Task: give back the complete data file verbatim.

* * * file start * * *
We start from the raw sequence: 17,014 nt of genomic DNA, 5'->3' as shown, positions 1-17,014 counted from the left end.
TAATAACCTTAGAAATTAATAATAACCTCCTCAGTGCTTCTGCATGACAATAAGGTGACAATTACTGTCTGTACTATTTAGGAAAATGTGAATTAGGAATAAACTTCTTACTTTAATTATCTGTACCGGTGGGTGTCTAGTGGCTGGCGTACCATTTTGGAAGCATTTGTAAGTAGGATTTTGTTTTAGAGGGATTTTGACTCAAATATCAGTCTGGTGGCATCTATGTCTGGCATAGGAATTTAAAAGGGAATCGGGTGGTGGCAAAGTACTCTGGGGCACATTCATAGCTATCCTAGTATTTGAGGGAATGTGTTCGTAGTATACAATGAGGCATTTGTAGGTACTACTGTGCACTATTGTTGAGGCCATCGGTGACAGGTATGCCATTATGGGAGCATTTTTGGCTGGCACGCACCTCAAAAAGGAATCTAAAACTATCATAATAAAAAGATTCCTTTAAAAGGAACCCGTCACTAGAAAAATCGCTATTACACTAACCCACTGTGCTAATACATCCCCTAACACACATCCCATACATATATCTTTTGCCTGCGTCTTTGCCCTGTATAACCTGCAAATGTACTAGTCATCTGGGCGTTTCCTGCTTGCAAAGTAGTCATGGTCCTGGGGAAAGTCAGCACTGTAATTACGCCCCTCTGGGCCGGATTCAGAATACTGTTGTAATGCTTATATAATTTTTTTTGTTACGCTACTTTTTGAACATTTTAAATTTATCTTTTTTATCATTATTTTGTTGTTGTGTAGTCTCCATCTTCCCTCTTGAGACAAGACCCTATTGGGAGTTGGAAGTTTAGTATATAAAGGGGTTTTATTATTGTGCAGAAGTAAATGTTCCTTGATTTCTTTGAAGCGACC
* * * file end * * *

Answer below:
We start from the raw sequence: 17,014 nt of genomic DNA, 5'->3' as shown, positions 1-17,014 counted from the left end.
TAATAACCTTAGAAATTAATAATAACCTCCTCAGTGCTTCTGCATGACAATAAGGTGACAATTACTGTCTGTACTATTTAGGAAAATGTGAATTAGGAATAAACTTCTTACTTTAATTATCTGTACCGGTGGGTGTCTAGTGGCTGGCGTACCATTTTGGAAGCATTTGTAAGTAGGATTTTGTTTTAGAGGGATTTTGACTCAAATATCAGTCTGGTGGCATCTATGTCTGGCATAGGAATTTAAAAGGGAATCGGGTGGTGGCAAAGTACTCTGGGGCACATTCATAGCTATCCTAGTATTTGAGGGAATGTGTTCGTAGTATACAATGAGGCATTTGTAGGTACTACTGTGCACTATTGTTGAGGCCATCGGTGACAGGTATGCCATTATGGGAGCATTTTTGGCTGGCACGCACCTCAAAAAGGAATCTAAAACTATCATAATAAAAAGATTCCTTTAAAAGGAACCCGTCACTAGAAAAATCGCTATTACACTAACCCACTGTGCTAATACATCCCCTAACACACATCCCATACATATATCTTTTGCCTGCGTCTTTGCCCTGTATAACCTGCAAATGTACTAGTCATCTGGGCGTTTCCTGCTTGCAAAGTAGTCATGGTCCTGGGGAAAGTCAGCACTGTAATTACGCCCCTCTGGGCCGGATTCAGAATACTGTTGTAATGCTTATATAATTTTTTTTGTTACGCTACTTTTTGAACATTTTAAATTTATCTTTTTTATCATTATTTTGTTGTTGTGTAGTCTCCATCTTCCCTCTTGAGACAAGACCCTATTGGGAGTTGGAAGTTTAGTATATAAAGGGGTTTTATTATTGTGCAGAAGTAAATGTTCCTTGATTTCTTTGAAGCGACC